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Part I, The Development of the Method*

  • Irving Friedman (a1) and Robert L. Smith (a1)
Abstract

A freshly exposed surface of obsidian will take up water from the atmosphere to form a hydrated surface layer. This layer has a different density and refractive index than does the remainder of the obsidian. Using special techniques, a thin section of the obsidian cut at right angles to the surface can be prepared. When examined under the microscope the hydrated layer is visible and its thickness can be measured. Photomicrographs of such thin sections are shown. Factors that determine the rate of hydration were considered. Using artifacts from archaeological sites of known age, the influence of temperature, relative humidity, chemical composition of the obsidian, burning and erosion of the obsidian on the rates of hydration was determined. Temperature and chemical composition are the main factors controlling the rate of hydration. Obsidian hydrates more rapidly at a higher temperature, and thus progresses at a faster rate in tropical than in arctic climates. Rhyolitic obsidian hydrates more slowly than does trachytic obsidian. Using archaeological data from various parts of the world, several tentative hydration rates were determined for tropical, temperate, and arctic climates. The method in its present state of development is especially suited to determine relative chronologies in layered sequences of artifacts from a single site, or region. It is also useful for detecting fake artifacts. Future work to refine the method is suggested.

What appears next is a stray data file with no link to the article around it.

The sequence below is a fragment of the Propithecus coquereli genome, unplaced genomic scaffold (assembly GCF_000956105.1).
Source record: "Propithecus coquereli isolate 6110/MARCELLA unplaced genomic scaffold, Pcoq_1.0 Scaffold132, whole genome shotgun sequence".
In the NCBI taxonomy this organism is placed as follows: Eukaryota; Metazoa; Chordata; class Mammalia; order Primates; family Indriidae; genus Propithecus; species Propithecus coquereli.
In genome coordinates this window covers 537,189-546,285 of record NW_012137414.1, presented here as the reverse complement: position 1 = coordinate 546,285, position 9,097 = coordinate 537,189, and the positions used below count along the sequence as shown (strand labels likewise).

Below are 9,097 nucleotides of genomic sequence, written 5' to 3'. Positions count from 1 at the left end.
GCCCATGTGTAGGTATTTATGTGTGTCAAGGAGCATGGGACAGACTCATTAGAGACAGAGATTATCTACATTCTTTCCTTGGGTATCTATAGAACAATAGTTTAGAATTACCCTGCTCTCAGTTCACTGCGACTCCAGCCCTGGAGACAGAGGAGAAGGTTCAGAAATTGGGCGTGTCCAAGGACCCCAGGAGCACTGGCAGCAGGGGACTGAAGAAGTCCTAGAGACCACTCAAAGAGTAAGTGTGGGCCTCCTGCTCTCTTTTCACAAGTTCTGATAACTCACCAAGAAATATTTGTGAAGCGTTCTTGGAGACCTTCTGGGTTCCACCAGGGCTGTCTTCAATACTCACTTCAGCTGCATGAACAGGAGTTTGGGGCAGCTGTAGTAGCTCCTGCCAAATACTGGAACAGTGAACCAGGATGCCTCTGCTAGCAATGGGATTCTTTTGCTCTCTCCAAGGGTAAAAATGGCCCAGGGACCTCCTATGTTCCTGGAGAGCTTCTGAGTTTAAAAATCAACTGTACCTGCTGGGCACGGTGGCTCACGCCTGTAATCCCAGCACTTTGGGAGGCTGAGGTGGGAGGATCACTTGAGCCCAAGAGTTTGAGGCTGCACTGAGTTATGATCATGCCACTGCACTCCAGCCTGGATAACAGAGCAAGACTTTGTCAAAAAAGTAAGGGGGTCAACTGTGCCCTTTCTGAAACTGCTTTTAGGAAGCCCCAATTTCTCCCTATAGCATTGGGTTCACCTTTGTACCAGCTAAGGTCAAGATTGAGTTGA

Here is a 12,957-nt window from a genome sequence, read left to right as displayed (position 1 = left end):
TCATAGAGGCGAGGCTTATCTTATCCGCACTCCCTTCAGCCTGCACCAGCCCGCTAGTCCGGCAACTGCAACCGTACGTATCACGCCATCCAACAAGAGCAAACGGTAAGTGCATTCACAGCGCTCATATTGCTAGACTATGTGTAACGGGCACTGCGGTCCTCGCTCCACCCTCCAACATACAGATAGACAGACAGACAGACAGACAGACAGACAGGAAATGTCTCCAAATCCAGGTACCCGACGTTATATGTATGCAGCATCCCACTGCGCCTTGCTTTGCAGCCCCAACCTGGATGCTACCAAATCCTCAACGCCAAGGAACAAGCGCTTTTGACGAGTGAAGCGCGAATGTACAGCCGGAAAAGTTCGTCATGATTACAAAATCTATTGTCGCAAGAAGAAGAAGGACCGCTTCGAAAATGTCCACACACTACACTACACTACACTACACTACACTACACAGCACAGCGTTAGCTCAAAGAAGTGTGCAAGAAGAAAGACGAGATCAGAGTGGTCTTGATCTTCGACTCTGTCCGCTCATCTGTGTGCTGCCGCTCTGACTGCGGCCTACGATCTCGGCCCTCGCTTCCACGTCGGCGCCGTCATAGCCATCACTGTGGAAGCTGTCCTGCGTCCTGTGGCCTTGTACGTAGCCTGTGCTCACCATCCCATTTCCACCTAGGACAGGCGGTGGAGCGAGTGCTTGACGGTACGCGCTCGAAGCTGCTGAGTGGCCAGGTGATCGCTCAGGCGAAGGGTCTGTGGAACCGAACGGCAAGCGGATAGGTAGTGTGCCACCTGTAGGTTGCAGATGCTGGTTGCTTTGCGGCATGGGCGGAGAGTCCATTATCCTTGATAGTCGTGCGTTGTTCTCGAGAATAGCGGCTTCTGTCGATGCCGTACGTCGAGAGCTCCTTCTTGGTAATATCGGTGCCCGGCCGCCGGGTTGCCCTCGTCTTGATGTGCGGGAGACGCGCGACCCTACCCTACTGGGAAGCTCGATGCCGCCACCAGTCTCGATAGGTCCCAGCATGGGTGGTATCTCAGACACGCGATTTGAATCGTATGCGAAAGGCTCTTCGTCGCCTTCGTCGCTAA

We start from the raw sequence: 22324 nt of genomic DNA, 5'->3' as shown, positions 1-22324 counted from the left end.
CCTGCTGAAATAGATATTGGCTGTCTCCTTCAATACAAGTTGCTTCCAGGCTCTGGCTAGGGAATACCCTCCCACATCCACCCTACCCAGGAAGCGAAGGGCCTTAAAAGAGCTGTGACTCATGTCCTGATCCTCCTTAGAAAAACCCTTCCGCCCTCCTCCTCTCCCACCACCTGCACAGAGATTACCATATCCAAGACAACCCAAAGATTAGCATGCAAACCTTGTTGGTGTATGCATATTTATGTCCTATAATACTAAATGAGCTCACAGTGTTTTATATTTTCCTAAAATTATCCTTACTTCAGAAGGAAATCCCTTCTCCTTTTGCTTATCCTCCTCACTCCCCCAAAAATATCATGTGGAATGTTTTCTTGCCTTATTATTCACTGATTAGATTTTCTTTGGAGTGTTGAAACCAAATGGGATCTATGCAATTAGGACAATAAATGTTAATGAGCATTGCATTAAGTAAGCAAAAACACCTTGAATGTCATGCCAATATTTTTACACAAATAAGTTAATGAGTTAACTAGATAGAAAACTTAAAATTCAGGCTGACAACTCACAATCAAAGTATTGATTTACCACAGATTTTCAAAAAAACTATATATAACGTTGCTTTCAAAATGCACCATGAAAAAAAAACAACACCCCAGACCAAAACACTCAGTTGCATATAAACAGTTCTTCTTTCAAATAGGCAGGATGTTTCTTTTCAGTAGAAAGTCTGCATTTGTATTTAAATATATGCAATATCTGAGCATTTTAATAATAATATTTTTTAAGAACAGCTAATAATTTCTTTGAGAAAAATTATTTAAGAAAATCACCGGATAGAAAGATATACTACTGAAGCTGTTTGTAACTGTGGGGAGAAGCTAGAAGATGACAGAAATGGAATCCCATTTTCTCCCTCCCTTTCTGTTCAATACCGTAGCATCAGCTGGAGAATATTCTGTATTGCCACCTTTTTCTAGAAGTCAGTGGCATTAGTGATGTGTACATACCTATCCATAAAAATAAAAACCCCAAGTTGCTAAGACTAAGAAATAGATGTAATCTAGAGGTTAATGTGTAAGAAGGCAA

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Publication authorized by the Director, U.S. Geological Survey. A preliminary version of this paper was delivered at the 33rd International Congress of Americanists, July, 1958, San Jose, Costa Rica, and at the annual meeting of the National Academy of Science, May, 1959, Washington, D.C. A more expanded version was read at the 58th annual meeting of the American Anthropological Association, December, 1959, Mexico City.

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Chang, Jen-Hu 1957 Global Distribution of the Annual Range in Soil Temperature. Transactions of the American Geophysical Union, Vol. 38, No. 5, pp. 718–23. Washington.
Friedman, Irving and Smith, R. L. 1958 The Deuterium Content of Water in Some Volcanic Glasses. Geochimica et Cosmochimica Acta, Vol. 15, No. 3, pp. 218–28. New York.
Ross, C. S. and R. L., Smith 1955 Water and Other Volatiles in Volcanic Glasses. American Mineralogist, Vol. 40, pp. 1071–89. Menasha.
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American Antiquity
  • ISSN: 0002-7316
  • EISSN: 2325-5064
  • URL: /core/journals/american-antiquity
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